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Cancerous Lymphoid Cells in the Lungs of Dogs

Lymphomatoid Granulomatosis in Dogs

Lymphomatoid granulomatosis is an uncommon illness observed in dogs characterized by the invasion of cancerous lymphoid cells, including lymphocytes and plasma cells, into the lungs. This condition can lead to metastasis in various body sites and organs such as the liver, heart, spleen, pancreas, and kidneys. While lymphomatoid granulomatosis doesn’t show breed or gender specificity, it tends to be more prevalent among large and purebred dogs.

Symptoms and Types

Symptoms associated with lymphomatoid granulomatosis typically involve respiratory distress that progresses over time. The following are among the most frequently observed signs of this condition:

  • Persistent cough
  • Labored breathing
  • Reduced ability to engage in physical activity
  • Weight loss (cachexia)
  • Loss of appetite (anorexia)
  • Occasional fever in affected animals


The precise cause of lymphomatoid granulomatosis remains unidentified at present.


To diagnose lymphomatoid granulomatosis in your dog, it’s crucial to provide your veterinarian with a detailed history of your dog’s health, including the onset and characteristics of the symptoms. Your veterinarian will conduct a comprehensive physical examination along with a series of tests including a biochemistry profile, urinalysis, and complete blood count. However, the results from these tests are typically nonspecific and inconsistent with the disease.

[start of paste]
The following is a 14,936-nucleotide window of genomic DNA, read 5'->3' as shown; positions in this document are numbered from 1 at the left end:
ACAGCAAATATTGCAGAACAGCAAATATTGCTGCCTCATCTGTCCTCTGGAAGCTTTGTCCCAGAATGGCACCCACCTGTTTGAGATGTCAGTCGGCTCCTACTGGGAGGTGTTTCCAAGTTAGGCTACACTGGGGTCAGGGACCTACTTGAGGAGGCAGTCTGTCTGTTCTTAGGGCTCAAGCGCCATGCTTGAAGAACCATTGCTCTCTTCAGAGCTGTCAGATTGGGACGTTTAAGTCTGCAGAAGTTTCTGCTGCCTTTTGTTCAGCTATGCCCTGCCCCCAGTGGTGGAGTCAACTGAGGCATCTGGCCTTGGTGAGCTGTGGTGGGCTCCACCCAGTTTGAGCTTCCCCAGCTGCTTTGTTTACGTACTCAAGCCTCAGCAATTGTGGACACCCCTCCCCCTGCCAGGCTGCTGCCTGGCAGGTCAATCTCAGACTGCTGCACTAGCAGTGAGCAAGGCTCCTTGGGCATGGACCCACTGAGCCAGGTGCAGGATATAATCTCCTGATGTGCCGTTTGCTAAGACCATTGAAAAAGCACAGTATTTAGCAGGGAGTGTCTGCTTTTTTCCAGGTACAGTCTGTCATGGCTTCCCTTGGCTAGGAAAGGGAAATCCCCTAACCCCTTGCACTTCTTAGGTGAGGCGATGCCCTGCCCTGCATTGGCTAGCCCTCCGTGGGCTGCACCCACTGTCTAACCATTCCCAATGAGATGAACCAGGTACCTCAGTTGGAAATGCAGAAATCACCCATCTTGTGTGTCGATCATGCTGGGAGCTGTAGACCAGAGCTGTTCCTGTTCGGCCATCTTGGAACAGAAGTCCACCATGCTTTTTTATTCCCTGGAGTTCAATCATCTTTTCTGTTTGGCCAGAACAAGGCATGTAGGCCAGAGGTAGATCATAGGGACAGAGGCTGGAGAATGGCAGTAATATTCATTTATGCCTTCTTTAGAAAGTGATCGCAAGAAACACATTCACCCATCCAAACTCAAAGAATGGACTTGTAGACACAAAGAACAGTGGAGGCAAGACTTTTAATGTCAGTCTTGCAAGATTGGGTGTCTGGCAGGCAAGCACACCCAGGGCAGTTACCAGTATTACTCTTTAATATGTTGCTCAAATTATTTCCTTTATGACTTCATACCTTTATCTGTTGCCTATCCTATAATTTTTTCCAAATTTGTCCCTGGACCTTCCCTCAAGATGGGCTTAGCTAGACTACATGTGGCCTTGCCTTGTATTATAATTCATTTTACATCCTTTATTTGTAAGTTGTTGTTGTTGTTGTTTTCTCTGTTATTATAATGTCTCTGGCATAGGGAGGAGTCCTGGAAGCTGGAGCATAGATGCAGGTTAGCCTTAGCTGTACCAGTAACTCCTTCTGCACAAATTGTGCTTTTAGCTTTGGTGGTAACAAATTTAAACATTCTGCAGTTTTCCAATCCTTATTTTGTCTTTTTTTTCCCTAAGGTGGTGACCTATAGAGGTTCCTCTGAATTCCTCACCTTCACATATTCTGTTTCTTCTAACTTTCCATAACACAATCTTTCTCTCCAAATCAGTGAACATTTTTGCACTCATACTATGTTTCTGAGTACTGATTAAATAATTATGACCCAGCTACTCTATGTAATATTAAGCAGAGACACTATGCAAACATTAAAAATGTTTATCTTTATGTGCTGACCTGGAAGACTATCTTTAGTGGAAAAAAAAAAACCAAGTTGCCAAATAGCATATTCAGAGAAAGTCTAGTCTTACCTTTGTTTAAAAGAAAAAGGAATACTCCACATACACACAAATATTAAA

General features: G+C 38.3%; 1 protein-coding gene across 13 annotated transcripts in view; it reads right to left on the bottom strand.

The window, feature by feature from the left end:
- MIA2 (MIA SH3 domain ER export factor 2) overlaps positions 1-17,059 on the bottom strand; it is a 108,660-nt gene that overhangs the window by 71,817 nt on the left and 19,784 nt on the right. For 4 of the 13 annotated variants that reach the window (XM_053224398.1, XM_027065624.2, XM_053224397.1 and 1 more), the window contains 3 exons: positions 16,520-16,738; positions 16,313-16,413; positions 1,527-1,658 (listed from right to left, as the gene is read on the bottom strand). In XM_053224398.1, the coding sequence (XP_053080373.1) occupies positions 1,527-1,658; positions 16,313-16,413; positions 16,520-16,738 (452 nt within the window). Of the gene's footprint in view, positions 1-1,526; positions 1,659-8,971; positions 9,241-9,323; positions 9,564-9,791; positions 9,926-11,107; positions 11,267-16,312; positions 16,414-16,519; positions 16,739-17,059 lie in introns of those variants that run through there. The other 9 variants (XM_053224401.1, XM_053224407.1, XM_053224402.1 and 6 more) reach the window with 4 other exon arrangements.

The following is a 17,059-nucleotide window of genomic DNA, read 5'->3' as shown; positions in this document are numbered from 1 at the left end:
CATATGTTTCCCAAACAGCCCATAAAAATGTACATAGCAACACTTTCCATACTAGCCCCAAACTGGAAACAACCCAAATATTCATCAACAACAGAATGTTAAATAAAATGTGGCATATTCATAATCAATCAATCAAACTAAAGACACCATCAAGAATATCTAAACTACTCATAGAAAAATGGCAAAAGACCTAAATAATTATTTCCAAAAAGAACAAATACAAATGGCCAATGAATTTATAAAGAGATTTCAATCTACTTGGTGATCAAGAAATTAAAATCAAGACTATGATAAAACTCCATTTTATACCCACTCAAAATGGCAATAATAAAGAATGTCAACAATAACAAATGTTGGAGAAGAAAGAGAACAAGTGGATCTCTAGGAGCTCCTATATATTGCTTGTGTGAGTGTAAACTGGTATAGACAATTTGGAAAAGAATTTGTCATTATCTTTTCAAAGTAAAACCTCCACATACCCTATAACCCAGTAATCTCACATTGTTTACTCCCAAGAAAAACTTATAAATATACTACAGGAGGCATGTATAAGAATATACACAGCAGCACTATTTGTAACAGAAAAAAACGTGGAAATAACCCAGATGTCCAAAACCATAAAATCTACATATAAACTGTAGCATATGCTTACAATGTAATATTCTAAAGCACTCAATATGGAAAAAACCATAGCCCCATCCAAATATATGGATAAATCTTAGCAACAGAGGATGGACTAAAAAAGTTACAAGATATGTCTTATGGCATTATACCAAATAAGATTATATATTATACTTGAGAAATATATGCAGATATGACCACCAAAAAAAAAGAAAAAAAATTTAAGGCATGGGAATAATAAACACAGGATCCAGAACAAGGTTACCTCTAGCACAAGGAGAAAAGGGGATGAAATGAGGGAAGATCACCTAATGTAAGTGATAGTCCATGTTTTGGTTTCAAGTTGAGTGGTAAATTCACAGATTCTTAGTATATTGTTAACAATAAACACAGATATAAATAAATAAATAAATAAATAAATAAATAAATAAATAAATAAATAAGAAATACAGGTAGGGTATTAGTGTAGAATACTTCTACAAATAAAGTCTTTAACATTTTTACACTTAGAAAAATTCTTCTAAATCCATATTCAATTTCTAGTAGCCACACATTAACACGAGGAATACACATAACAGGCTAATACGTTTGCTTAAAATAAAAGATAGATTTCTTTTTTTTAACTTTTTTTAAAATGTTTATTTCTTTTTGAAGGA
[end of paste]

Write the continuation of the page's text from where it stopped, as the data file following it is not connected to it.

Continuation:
Blood analysis may indicate elevated levels of neutrophils, eosinophils, and basophils, which are various types of white blood cells. X-rays will offer insights into lung tissue and any abnormalities present. Additionally, your veterinarian may opt to perform a biopsy, extracting a small sample of lung tissue for further analysis by a veterinary pathologist to confirm the diagnosis definitively.


Regrettably, there is currently no cure for lymphomatoid granulomatosis in dogs. Nevertheless, a common approach involves combining chemotherapy with surgical removal of the affected tissue. Throughout the treatment process, regular blood tests and thorough evaluations of cardiac and other bodily systems are essential to monitor the progress and manage any potential complications.

Living and Management

Since there is no known cure, consulting a veterinary oncologist is advisable for the best course of action. Chemotherapy drugs can have significant toxicity on various bodily systems, leading to potential complications during and after treatment. If you notice any concerning symptoms in your dog such as difficulty breathing, lethargy, or loss of appetite, contact your veterinarian immediately. In cases of severe complications, your veterinarian may adjust dosages or discontinue treatment altogether. It’s important to note that chemotherapy medication poses potential risks to human health and should only be administered under the guidance of a veterinary oncologist and stored securely.

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